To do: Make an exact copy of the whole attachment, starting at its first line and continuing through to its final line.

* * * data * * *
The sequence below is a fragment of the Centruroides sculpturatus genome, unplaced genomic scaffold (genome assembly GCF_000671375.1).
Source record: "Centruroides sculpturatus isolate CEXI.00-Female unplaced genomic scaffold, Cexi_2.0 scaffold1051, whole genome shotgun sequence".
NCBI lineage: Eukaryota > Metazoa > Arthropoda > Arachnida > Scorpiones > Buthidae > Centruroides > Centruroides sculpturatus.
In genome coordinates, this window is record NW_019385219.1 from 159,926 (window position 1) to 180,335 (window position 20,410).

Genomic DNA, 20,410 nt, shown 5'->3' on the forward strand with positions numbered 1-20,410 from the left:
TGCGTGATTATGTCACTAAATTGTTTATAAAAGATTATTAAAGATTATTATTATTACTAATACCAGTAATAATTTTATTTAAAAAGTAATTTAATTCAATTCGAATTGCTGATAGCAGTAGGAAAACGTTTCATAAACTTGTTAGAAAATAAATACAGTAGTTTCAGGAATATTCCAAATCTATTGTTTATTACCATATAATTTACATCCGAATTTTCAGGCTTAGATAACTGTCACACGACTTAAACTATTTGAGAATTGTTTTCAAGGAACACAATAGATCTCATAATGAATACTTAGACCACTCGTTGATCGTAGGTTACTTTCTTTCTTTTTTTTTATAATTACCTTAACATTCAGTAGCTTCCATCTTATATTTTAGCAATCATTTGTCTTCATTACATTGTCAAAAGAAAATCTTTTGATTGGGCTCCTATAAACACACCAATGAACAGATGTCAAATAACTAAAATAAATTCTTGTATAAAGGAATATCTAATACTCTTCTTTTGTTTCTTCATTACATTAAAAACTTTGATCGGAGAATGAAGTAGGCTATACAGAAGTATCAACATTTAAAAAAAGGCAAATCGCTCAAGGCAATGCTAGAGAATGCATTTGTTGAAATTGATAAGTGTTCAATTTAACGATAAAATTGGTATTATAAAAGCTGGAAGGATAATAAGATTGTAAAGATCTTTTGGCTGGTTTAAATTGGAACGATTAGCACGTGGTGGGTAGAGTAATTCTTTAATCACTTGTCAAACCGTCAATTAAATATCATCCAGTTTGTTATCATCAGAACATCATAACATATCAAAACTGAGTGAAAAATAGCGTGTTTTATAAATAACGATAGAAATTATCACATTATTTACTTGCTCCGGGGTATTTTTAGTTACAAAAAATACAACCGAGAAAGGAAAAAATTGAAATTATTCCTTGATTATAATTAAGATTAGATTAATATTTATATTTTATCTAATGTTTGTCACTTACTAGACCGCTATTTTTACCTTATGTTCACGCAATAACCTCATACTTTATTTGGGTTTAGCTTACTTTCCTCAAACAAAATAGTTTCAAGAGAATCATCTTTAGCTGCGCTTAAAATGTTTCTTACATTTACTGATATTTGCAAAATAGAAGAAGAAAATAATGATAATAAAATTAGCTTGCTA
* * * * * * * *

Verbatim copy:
The sequence below is a fragment of the Centruroides sculpturatus genome, unplaced genomic scaffold (genome assembly GCF_000671375.1).
Source record: "Centruroides sculpturatus isolate CEXI.00-Female unplaced genomic scaffold, Cexi_2.0 scaffold1051, whole genome shotgun sequence".
NCBI lineage: Eukaryota > Metazoa > Arthropoda > Arachnida > Scorpiones > Buthidae > Centruroides > Centruroides sculpturatus.
In genome coordinates, this window is record NW_019385219.1 from 159,926 (window position 1) to 180,335 (window position 20,410).

Genomic DNA, 20,410 nt, shown 5'->3' on the forward strand with positions numbered 1-20,410 from the left:
TGCGTGATTATGTCACTAAATTGTTTATAAAAGATTATTAAAGATTATTATTATTACTAATACCAGTAATAATTTTATTTAAAAAGTAATTTAATTCAATTCGAATTGCTGATAGCAGTAGGAAAACGTTTCATAAACTTGTTAGAAAATAAATACAGTAGTTTCAGGAATATTCCAAATCTATTGTTTATTACCATATAATTTACATCCGAATTTTCAGGCTTAGATAACTGTCACACGACTTAAACTATTTGAGAATTGTTTTCAAGGAACACAATAGATCTCATAATGAATACTTAGACCACTCGTTGATCGTAGGTTACTTTCTTTCTTTTTTTTTATAATTACCTTAACATTCAGTAGCTTCCATCTTATATTTTAGCAATCATTTGTCTTCATTACATTGTCAAAAGAAAATCTTTTGATTGGGCTCCTATAAACACACCAATGAACAGATGTCAAATAACTAAAATAAATTCTTGTATAAAGGAATATCTAATACTCTTCTTTTGTTTCTTCATTACATTAAAAACTTTGATCGGAGAATGAAGTAGGCTATACAGAAGTATCAACATTTAAAAAAAGGCAAATCGCTCAAGGCAATGCTAGAGAATGCATTTGTTGAAATTGATAAGTGTTCAATTTAACGATAAAATTGGTATTATAAAAGCTGGAAGGATAATAAGATTGTAAAGATCTTTTGGCTGGTTTAAATTGGAACGATTAGCACGTGGTGGGTAGAGTAATTCTTTAATCACTTGTCAAACCGTCAATTAAATATCATCCAGTTTGTTATCATCAGAACATCATAACATATCAAAACTGAGTGAAAAATAGCGTGTTTTATAAATAACGATAGAAATTATCACATTATTTACTTGCTCCGGGGTATTTTTAGTTACAAAAAATACAACCGAGAAAGGAAAAAATTGAAATTATTCCTTGATTATAATTAAGATTAGATTAATATTTATATTTTATCTAATGTTTGTCACTTACTAGACCGCTATTTTTACCTTATGTTCACGCAATAACCTCATACTTTATTTGGGTTTAGCTTACTTTCCTCAAACAAAATAGTTTCAAGAGAATCATCTTTAGCTGCGCTTAAAATGTTTCTTACATTTACTGATATTTGCAAAATAGAAGAAGAAAATAATGATAATAAAATTAGCTTGCTA